Pat Russo, who won 96 games in six season as the Panthers' coach, says he respects the decision of principal Eric Bergholm but feels singled out.
By FRANK PASTOR
© St. Petersburg Times, published May 1, 2001
TAMPA -- Three days after his team's first-round playoff exit, Plant baseball coach Pat Russo learned his contract would not be renewed.
Russo was informed of principal Eric Bergholm's decision during a meeting Friday at the school. The two met with athletic director Laura Figueredo on Monday to confirm the decision.
Bergholm wants to tie the job to a teaching position, Figueredo said. Russo works with former principal Vince Sussman in operations in the school system.
"It's more favorable to have the coaching staff at the school," Figueredo said. "Coaches can work with the kids, and they have somebody to talk to when they're there."
Figueredo said the decision was Bergholm's alone and didn't reflect any dissatisfaction with Russo's performance.
"It's basically the principal's decision what he does with the coaching staff," she said.
Bergholm could not be reached for comment.
Russo, who coached Plant for six seasons, said he respects the decision but wonders why he was singled out when several other coaches do not teach at the school.
"It hurts," said Russo, 33. "I've done everything in the world for Plant High School the past six years."
The position is the third coaching job that has been opened since Bergholm became principal in July.
Kimi Hellenberg was hired as physical education teacher and volleyball coach, replacing Gary Larkin. Science teacher Heather Wakefield replaced Starla Howard as dancero, or dance team, coach.
A group of baseball parents met Monday to discuss Russo's situation. It plans to speak on the coach's behalf at tonight's school board meeting.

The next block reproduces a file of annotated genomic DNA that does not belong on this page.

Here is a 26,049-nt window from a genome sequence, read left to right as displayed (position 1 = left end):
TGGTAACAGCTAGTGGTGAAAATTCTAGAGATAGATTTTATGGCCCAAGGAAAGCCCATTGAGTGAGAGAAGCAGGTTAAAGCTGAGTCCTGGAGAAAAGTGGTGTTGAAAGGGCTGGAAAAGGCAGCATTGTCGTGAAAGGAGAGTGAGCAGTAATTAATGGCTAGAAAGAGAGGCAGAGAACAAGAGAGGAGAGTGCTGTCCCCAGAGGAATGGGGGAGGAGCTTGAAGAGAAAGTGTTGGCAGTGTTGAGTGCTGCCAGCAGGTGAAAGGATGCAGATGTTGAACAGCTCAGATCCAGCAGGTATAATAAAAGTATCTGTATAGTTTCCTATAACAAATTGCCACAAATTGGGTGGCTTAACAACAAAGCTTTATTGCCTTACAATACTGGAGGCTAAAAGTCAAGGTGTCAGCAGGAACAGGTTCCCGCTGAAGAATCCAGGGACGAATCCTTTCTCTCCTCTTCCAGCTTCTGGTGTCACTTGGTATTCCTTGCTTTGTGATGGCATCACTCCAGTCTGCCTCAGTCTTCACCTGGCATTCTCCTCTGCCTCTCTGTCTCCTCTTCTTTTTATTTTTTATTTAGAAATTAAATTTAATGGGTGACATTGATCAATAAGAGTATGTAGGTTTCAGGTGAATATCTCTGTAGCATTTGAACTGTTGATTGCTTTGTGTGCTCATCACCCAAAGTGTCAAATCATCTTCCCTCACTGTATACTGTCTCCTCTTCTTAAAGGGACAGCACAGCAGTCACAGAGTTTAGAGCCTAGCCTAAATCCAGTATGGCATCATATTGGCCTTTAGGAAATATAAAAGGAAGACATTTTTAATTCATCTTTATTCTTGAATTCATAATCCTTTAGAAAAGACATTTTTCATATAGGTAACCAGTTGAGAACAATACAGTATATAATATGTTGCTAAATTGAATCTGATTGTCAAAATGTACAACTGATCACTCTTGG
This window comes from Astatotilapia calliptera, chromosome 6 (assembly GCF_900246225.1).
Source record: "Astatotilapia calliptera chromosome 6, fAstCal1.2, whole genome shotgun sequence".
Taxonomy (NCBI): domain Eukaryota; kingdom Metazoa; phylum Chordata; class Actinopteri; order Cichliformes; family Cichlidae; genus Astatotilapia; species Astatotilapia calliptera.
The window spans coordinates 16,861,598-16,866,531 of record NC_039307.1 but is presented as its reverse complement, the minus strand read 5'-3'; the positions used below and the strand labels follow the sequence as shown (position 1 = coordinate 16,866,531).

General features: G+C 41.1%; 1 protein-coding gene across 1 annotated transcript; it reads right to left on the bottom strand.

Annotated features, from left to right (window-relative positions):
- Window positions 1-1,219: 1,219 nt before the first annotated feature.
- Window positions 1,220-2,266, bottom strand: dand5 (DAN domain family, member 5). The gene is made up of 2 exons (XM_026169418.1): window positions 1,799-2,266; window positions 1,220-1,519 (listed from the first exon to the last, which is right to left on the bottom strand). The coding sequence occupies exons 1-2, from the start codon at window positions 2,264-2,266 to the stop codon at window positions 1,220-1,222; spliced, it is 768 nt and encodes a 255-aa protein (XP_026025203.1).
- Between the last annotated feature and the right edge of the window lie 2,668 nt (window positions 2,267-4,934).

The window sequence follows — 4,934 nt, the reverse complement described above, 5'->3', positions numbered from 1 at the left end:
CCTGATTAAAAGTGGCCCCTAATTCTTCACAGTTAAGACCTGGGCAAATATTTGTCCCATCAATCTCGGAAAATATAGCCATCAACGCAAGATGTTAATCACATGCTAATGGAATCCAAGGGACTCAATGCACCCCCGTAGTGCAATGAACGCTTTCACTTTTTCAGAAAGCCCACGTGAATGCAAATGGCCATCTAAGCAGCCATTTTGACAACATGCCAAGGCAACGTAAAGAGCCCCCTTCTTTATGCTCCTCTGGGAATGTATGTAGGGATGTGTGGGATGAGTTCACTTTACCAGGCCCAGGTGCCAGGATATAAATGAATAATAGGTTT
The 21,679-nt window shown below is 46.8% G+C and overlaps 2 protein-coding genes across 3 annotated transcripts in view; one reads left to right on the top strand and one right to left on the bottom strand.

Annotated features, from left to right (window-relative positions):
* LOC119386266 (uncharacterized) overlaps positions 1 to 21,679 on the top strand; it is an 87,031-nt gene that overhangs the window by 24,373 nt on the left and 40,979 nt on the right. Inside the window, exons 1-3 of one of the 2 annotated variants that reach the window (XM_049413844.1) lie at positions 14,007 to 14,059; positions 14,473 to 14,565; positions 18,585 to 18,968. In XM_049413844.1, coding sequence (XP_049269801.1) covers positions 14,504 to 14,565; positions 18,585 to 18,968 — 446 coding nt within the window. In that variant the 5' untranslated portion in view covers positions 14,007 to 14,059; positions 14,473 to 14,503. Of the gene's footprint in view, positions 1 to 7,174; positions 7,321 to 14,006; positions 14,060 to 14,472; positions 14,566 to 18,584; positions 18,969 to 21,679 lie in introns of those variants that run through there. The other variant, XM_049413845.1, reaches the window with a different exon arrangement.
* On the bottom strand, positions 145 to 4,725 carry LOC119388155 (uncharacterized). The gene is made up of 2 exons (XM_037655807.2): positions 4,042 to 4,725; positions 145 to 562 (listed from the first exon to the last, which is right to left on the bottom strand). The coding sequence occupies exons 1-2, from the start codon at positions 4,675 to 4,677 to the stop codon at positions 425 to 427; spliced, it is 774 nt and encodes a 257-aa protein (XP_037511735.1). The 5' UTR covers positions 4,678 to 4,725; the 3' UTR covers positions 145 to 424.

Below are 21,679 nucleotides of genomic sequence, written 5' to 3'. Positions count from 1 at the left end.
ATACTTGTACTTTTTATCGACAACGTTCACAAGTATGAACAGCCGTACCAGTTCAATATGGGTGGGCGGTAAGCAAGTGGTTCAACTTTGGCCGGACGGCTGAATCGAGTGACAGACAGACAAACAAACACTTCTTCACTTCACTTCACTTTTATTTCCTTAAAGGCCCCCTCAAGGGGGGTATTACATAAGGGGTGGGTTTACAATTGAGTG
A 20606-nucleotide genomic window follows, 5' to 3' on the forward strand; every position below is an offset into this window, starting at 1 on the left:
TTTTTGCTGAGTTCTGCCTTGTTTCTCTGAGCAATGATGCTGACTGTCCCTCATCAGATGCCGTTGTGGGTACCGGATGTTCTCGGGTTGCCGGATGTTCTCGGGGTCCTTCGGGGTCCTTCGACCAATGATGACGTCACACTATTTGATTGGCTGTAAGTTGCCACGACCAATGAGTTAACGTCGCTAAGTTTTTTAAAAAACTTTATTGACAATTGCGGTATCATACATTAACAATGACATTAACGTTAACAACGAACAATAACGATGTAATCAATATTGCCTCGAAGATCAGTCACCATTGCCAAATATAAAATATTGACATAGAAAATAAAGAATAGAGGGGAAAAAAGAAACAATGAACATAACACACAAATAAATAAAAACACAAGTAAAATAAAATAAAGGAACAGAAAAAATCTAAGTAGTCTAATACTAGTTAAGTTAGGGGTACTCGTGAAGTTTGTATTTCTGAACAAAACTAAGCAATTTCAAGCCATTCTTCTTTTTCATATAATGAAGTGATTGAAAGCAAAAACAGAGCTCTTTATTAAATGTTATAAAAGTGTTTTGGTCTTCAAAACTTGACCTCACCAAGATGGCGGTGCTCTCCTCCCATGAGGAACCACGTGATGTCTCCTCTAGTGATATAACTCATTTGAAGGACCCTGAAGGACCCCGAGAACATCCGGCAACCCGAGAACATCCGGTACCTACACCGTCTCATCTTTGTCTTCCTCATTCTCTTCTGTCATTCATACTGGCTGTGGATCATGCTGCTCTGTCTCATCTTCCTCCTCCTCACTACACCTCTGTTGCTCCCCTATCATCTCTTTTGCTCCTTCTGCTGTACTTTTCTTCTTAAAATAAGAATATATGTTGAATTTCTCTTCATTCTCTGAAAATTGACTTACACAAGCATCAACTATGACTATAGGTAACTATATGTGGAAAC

Russo led Plant to a 96-47 record in six seasons, including a 16-10 mark this year. The Panthers opened the season as Baseball America's 30th-ranked team, but lost six of their first 15 games and were ousted from the playoffs with Tuesday's 8-7 loss to Wharton in the Class 5A, District 11 semifinals.
Despite the disappointing end to a once-promising season, Russo hoped to return to the team.
"When you talk about raising in six years $233,000 for the program and you have 61 kids selected all-Western Conference, 34 players that are playing in college that received college scholarships, two Tony Saladino championships, two-time coach of the year (honors) and 96 total wins, that's tough not to go back," Russo said.
Russo, whose wife, Trisha, is pregnant with the couple's first child, said he can make up the $1,500 supplemental coaching salary he made with a week's worth of lessons. He also said he will continue to work in the school system and pursue other coaching opportunities. Blake and Robinson currently have openings.
"I just want to thank Plant High School for everything they did for me in the past six seasons," he said. "I truly wish them the best of luck, and maybe our paths will meet again."